Hurricane Matthew saved its worst Florida lashing for last as its eyewall skirted the state’s northeastern coastline on Friday, whipping up pounding waves and surging tides that washed over beachfront communities.
In St. Augustine’s historic downtown, several streets were flooded as rising waters swallowed vehicles and climbed the steps to hotel entrances. Sections of State Road A1A along Flagler Beach were knocked out. And buildings in Daytona Beach sustained roof and other structural damage from high winds. More than one million people were without power and counties reported at least four deaths.
The biggest threat for North Florida’s waterfront — as well as for the Georgia islands and low-lying South Carolina coast in its path — was the rising ocean, which was being pushed inland by the still powerful Category 2 storm. A 4.73-foot storm surge measured in the St. Johns River at Mayport was the highest recorded in more than a century. In Jacksonville, a massive metropolitan target, residents hunkered down and hoped for the best as Matthew churned just off the coast late Friday.
Jim Davis fled his Jacksonville Beach home Friday with his wife and 5-month-old baby to an inland hotel, 11 years after he lost his house in Slidell, Louisiana, to Hurricane Katrina.
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“The water came in the house 16 feet high, and I was nine feet out of the canal, so the total water rise in Louisiana was insane. … We had nothing left,” he said. “Now we’re over in this house that we just renovated, and it’s like, ‘Ay, you’ve got to be kidding me.’”
But there was some promising news: in its 11 p.m. advisory, the National Hurricane Center forecasters said Matthew was weakening slightly as its eye moved offshore, past Jacksonville Beach with maximum sustained winds of 105 mph. Overnight, the storm was heading toward the Georgia and South Carolina coasts, and will remain a hurricane over the next two days as it curves north before potentially circling back south as a tropical depression over the Bahamas, forecasters said.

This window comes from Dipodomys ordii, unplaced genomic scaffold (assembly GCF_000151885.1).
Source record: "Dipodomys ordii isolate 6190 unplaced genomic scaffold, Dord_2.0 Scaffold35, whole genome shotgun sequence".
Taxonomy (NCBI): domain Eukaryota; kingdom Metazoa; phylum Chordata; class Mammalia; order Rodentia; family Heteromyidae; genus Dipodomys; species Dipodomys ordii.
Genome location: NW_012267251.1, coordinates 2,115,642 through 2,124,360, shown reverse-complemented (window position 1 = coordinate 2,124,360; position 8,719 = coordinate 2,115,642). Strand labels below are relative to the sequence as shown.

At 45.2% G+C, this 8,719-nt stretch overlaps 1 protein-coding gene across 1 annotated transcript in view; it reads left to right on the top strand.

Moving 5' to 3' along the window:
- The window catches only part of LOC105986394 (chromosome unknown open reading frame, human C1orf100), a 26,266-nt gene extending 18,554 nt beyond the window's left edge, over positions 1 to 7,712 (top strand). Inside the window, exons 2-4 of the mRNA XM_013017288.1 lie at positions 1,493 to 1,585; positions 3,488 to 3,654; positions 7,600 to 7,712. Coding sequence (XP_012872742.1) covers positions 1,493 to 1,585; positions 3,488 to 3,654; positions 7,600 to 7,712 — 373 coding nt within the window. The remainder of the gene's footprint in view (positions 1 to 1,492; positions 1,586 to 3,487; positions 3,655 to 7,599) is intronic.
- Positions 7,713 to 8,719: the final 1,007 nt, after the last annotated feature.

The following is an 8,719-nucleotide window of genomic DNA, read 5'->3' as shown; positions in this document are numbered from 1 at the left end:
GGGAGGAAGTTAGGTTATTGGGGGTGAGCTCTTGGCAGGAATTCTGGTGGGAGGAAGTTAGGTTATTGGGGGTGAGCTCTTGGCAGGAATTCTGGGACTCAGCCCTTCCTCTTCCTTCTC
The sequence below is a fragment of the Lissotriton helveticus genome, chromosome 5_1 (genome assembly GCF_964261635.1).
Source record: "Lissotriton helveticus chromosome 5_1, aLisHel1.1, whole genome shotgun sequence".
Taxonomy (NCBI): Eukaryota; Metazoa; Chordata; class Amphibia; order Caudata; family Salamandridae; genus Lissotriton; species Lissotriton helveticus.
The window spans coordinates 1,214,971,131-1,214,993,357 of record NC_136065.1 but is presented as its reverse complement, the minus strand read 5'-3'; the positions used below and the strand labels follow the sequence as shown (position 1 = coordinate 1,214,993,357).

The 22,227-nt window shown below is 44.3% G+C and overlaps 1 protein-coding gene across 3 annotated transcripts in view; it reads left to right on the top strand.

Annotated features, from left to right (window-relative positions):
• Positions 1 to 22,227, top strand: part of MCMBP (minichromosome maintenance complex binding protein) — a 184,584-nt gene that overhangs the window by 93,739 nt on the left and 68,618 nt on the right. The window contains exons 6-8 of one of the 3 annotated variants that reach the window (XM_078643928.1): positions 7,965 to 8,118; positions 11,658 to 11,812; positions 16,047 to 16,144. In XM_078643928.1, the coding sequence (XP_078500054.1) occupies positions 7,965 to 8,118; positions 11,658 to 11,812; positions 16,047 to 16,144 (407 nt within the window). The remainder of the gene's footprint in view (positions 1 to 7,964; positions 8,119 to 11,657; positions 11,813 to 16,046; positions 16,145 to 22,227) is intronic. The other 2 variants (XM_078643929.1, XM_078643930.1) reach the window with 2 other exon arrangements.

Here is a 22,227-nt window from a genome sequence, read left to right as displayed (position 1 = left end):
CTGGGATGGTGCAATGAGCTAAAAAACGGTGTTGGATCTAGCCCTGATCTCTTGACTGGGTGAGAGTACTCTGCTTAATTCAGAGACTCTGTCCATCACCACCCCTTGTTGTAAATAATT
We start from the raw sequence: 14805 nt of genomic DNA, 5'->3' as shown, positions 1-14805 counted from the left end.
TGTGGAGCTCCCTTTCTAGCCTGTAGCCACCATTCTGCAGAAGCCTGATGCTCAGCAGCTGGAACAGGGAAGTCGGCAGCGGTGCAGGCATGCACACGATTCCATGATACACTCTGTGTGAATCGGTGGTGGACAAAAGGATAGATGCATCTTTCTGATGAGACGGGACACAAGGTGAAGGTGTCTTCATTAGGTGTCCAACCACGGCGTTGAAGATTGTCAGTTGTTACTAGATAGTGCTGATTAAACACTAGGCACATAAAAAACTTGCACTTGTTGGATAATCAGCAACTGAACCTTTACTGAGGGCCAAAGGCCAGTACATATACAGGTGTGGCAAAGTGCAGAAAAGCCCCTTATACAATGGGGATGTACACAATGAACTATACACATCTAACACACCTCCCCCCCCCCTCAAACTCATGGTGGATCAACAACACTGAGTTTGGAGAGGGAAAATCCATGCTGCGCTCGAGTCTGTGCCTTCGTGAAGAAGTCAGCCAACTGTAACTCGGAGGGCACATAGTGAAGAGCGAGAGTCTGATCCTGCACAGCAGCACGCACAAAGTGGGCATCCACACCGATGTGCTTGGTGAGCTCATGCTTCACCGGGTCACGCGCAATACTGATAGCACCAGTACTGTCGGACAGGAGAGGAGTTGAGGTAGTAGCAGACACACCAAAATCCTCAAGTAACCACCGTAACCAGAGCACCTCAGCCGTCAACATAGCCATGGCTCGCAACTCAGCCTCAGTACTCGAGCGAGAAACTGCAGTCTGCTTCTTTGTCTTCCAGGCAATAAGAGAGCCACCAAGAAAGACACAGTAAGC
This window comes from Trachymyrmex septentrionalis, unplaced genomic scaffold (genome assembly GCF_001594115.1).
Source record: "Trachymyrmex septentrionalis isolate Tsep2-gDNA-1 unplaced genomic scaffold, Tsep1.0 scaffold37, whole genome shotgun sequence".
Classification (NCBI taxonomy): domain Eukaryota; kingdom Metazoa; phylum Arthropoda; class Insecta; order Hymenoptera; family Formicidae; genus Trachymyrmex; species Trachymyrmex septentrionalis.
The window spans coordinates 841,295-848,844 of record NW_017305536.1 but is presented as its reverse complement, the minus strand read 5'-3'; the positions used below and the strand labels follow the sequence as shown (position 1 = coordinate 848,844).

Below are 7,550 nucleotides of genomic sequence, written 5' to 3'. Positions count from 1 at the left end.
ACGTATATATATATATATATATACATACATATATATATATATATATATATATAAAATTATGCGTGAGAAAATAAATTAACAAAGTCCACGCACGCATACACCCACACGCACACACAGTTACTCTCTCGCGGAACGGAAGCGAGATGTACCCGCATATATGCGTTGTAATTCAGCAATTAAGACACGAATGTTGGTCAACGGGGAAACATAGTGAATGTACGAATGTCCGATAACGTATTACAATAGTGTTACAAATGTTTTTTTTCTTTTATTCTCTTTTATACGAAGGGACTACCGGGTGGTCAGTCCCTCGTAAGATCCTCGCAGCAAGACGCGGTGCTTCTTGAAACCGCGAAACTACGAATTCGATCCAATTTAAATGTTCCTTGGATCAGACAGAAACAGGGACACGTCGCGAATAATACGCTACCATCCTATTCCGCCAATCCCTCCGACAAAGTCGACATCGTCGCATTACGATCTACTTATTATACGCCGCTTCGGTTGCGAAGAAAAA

In Florida, Matthew was greatly feared as it ripped through Haiti — killing more than 800 people — and the Bahamas earlier this week before sparing South Florida but battering the rest of the state’s Atlantic coastline. It fell short of generating sustained winds of hurricane force anywhere in Florida, though a gust of 107 mph was recorded on Cape Canaveral on Friday morning, and never made landfall in the state during its long, close passage.
In Florida and across the southeast coast, authorities began to worry that days of watching the storm was fueling hurricane fatigue. Gov. Rick Scott warned the state not to drop its guard just yet. About 1.5 million Floridians remained in evacuation zones.
“We are very concerned about storm surge and there is potential for significant flooding in Jacksonville today,” Scott said. “Flooding in this area could potentially last for days and river flooding could last even longer.”
President Barack Obama echoed the governor, recalling the track Hurricane Sandy took in 2012. The gigantic storm initially spared much of the southeast coast but pounded the northeast after coming ashore near Atlantic City, New Jersey.
“Initially people thought this doesn’t look as bad as we thought and suddenly you get massive storm surge and lot of people were severely affected,” he said. “This is still a really dangerous hurricane. The potential for flooding, loss of life and severe property damage continues to exist.”
Florida’s first storm-related death was reported Friday in St. Lucie County, after rescue workers were unable to respond to an emergency call from a woman suffering a heart attack as winds gusted at 68 mph. A woman in her 60s also was killed in Volusia County but details were unavailable and a Jacksonville TV station reported that a Putnam County woman was killed after a tree fell on her trailer.
About 22,360 people remained in 145 shelters in 33 counties, emergency management officials said. And a storm surge forecast to rise as much as 10 feet continued to threaten low-lying areas in Duval and Nassau counties, as high tide arrived.